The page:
Many analysts have noted the transformation of Al Qaeda from an organization to a movement---that is, from a top-down, centrally directed terrorist group to a decentralized "franchise" operation, in which local operators like Abu Zarqawi and the Madrid bombers make their own plans and pursue their own tactical objectives.
John Robb, the systems analyst behind the blog Global Guerrillas, argues that this evolution may actually have improved Al Qaeda's long-term survivability and operational effectiveness, even if it rules out large, complex attacks like 9/11. A highly decentralized network of terrorist cells, he argues, can use something analogous to market mechanisms to coordinate its actions---learning to avoid the mistakes and imitate the successes of other cells.
If true, it could mark the birth of an entirely new type of conflict---a "fifth generation" warfare in which the enemy not only isn't a nation state, but isn't even an entity---like the Viet Cong or the Shining Path or the PLO. It's almost impossible to imagine how a security establishment that yet hasn't learned how to fight a fourth generation insurgency is going to cope with that.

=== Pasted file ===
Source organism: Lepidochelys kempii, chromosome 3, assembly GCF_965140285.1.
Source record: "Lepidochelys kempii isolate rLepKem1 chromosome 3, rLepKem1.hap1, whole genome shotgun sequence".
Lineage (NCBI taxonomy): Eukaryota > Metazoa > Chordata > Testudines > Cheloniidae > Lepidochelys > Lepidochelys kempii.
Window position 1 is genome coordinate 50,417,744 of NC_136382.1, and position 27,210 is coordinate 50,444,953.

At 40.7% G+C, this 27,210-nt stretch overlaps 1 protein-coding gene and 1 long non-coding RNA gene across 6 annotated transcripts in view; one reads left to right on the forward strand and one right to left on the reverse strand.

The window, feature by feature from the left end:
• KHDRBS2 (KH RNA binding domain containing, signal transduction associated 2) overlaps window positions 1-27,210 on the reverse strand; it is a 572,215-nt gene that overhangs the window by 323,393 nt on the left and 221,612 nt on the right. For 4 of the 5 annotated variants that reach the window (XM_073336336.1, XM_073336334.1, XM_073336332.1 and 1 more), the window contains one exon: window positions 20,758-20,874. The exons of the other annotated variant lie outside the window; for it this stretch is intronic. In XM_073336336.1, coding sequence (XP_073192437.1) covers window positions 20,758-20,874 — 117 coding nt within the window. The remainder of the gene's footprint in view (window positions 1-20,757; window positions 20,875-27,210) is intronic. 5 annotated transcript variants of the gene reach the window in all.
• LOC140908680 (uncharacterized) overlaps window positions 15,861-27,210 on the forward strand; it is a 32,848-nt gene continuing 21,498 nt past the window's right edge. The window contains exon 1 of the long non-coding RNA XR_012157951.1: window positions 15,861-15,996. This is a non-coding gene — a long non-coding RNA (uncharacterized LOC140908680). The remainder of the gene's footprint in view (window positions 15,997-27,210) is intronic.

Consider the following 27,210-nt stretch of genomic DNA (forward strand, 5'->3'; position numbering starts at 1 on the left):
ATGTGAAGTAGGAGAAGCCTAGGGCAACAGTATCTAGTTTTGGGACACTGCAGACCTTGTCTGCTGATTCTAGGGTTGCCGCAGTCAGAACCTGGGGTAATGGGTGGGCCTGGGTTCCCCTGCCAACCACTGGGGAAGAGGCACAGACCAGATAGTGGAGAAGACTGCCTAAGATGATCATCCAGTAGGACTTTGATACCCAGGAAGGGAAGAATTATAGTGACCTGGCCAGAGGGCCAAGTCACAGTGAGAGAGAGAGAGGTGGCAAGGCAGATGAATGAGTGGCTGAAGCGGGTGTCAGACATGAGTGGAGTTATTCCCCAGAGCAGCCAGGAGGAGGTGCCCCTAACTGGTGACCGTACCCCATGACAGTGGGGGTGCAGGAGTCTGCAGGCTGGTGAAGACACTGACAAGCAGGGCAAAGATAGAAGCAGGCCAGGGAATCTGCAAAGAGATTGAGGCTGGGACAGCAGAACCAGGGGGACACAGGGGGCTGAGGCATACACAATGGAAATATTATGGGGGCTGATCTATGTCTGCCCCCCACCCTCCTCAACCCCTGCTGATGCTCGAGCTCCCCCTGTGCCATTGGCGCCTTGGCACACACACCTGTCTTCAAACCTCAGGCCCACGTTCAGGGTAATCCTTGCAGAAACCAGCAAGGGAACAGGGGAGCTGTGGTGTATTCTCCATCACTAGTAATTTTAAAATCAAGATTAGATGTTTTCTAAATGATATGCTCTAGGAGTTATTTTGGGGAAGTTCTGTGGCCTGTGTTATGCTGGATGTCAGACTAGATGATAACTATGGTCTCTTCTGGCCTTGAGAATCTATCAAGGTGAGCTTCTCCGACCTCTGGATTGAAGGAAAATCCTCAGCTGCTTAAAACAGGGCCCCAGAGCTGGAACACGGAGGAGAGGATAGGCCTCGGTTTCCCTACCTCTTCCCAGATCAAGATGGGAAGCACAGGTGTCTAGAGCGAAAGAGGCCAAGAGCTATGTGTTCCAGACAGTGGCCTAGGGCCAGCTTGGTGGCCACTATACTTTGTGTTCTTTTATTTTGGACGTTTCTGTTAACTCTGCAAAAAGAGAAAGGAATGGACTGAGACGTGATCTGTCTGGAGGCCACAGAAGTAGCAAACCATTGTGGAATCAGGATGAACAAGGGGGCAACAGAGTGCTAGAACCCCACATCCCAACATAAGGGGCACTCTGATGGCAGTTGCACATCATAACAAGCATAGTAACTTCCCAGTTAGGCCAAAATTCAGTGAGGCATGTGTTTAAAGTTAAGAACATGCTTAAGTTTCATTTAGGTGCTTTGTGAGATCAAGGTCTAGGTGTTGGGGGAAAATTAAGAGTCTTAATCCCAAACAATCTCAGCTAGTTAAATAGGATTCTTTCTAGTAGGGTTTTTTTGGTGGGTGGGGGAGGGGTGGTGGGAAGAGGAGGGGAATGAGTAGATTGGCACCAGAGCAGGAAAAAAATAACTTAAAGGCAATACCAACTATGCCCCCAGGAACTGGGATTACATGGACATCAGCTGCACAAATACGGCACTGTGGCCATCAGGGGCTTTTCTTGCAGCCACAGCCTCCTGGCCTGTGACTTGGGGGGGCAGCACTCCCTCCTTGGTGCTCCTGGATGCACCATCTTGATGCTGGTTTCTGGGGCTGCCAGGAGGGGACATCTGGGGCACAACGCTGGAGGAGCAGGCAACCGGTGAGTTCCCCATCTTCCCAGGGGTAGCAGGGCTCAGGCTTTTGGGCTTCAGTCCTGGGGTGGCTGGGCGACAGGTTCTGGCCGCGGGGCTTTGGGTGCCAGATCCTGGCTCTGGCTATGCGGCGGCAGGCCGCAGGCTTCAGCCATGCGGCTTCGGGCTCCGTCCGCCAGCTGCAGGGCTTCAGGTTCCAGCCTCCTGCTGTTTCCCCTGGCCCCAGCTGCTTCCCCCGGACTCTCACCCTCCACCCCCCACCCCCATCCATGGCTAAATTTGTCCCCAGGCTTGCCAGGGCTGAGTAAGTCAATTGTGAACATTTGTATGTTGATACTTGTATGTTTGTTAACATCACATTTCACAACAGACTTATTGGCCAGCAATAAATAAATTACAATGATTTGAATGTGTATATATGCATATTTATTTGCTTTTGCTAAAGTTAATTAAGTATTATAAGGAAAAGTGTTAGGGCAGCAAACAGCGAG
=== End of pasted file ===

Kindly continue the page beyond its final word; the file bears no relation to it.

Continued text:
The franchise and the virus work on the same principle: what thrives in one place with thrive in another. You just have to find a sufficiently virulent business plan, condense it into a three-ring binder - its DNA - xerox it, and embed it in the fertile lining of a well-traveled highway, preferably one with a left-turn lane. Then the growth will expand until it runs up against its property lines.
If Terror is now nothing more than a franchise---anyone with a high school education, access to a public library (you don't even need to check books out), and a grudge can start a cell---then we need to rethink how we deal with it. How do you deal with spoiled brats who throw tantrums? Ignore them.
What do these kids want? (1) They want to be on TV. (2) They want you to be afraid of them.